In a widely circulated video posted in October 2021, Facebook CEO Mark Zuckerberg announced the company’s brand change as Meta.
During an hour-long video demonstration, Zuckerberg moves back and forth between the real physical world and what he calls metavers, a reference to the three-dimensional manifestation of the Internet in the science fiction novel 1992, “Snow Crash”. Basically, the move means investing the company in virtual and augmented reality, which Zuckerberg saw as the future of the Internet.
Shortly after Zuckerberg’s press release, the metavers became the city’s conversation. Memes have proliferated on Twitter, investments in Big Tech have increased and “metavers” has been selected by the Collins English Dictionary as the word of the year 2021.
As the hype surrounding the metavers has sparked a conversation about the future of virtual reality, some speculate this discomfort can distract from major corporate ownership issues.
Jenna Caravello, a professor of design media arts, said the fuzzy definition of metavers has created a mythology around the word and aroused public interest, even though most people’s lives it is already deeply rooted in technology. .
“The weirdest thing we never really consider is that we’re already in the process of a growing virtual life, and it’s not like the metavers are falling from the sky, and then we’re all connected,” Caravello said.
Caravello, who experiments with virtual reality in his work, said that the use of the word “metavers” creates a brand association with Meta, giving Zuckerberg the power to shape and control the immersive virtual ecosystem that already exists.
“The final ingredient of the potion is the metavers that becomes … a kind of final link of all our virtual resources in a single pipeline,” Caravello said. “It just means we can’t expect a billionaire to have all this. We’re sitting here waiting for the next person to make their mark on it and merge it all with Amazon’s equivalent of the VR (virtual reality) world.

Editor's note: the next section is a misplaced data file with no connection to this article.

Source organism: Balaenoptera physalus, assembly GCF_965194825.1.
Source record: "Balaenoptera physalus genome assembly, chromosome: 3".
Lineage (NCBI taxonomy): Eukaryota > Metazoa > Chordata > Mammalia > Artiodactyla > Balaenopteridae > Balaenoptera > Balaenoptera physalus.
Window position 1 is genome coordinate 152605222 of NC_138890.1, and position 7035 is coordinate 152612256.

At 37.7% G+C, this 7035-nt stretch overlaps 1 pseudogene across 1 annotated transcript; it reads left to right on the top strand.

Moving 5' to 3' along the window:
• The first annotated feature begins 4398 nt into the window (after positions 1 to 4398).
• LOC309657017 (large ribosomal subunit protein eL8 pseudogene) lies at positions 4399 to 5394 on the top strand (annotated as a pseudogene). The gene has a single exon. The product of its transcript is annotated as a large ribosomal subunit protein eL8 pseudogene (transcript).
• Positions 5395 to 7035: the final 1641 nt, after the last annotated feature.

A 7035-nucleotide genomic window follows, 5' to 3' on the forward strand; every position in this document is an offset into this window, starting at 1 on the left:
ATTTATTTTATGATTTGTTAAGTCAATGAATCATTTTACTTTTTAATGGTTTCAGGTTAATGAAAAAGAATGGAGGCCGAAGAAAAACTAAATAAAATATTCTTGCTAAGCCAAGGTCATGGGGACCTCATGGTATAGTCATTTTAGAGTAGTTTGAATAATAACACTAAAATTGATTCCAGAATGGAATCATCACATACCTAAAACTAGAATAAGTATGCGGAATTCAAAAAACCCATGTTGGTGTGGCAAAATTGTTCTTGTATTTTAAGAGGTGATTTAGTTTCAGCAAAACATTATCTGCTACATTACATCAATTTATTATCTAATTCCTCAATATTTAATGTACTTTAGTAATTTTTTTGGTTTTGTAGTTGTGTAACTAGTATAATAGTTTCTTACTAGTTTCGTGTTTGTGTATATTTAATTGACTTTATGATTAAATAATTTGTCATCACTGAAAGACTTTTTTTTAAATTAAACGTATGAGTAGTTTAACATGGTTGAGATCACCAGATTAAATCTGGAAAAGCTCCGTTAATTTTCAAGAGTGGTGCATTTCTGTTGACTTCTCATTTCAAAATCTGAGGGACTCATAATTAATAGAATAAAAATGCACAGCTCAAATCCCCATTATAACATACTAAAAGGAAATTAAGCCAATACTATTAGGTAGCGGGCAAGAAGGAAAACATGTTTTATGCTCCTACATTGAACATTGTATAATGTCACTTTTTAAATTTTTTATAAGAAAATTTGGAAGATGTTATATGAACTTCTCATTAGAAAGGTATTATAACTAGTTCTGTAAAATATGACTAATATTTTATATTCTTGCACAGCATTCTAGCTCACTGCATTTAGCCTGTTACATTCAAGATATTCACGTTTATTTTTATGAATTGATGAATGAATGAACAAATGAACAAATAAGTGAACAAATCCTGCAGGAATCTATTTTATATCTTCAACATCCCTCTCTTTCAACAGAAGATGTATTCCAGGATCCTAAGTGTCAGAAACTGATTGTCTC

While there is a lot of excitement surrounding the concept of metavers, many are skeptical about its ability to generalize, including sophomore electrical engineering student Elona Khoshaba.
“I mean, how many people have access to virtual reality? It’s already something that few people have just for fun, or people who want to have it can get dizzy. And then it’s expensive. Only a few privileged rich … members of the upper middle class will really participate in the metavers, “Khoshaba said.
The company that creates this virtual pipeline will need to increase the accessibility and efficiency of the equipment needed to participate in a three-dimensional virtual world, Caravello said. The goal is to make the hardware cheaper and smarter while merging server vendors to create a global virtual world.
“Right now, one of those limitations to make virtual reality work is that we have different headphones, we have different vendors, we have different types of computers, we have all these different tools that are not under one umbrella, ”Caravello said.
David Bosnak, an engineer working with artificial intelligence, said it is unclear to what extent Meta will be involved in the formation of the metavers.
“I think Meta will be an integral part of moving forward (from Metavers). But I think the real acceptance will come from someone who is much more agile, younger, and who designs in a way that doesn’t necessarily have to be monetized.” , said Bosnak.
In addition to accessibility, Bosnak added this the metavers will have to organically acquire social capital to be more widely accepted.
“It will take a truly organic eruption of a specific community to create something that people want to be a part of,” Bosnak said. “If a company tries to force you to say ‘No, this will be the next one,’ everyone will rebel against it.”
Communications Professor Rick Dale said in an emailed statement that one of the driving forces behind the mainstream metavers is the monetization of virtual entities.
“It’s not just about the graphics, the images and the gaming experience. These are the economic trends that will link the “things” of this digital world to the people and things of the “real world,” Dale said. “I think this will be the biggest change: it will be to see things in the metavers as” worth “something, something that can be traded or sold in a new realm of artifacts that will have an exchange rate with what we still have “call to the real world”.
Regardless of the corporate investment, the Bruins and the pros believe it virtual reality is still a force to be reckoned with. In a world increasingly saturated with technology, it is easy to imagine a future where the virtual world and the real world are more intertwined.
“VRChat’s fourteen-year-olds will grow up with technology in a way they won’t want to let go,” Caravello said. “They’re 50 years old and they’ll always have a VRChat friend, or a virtual reality platform friend they may have never met. Maybe they’ll have a virtual reality woman, you know, it’s not that exaggerated.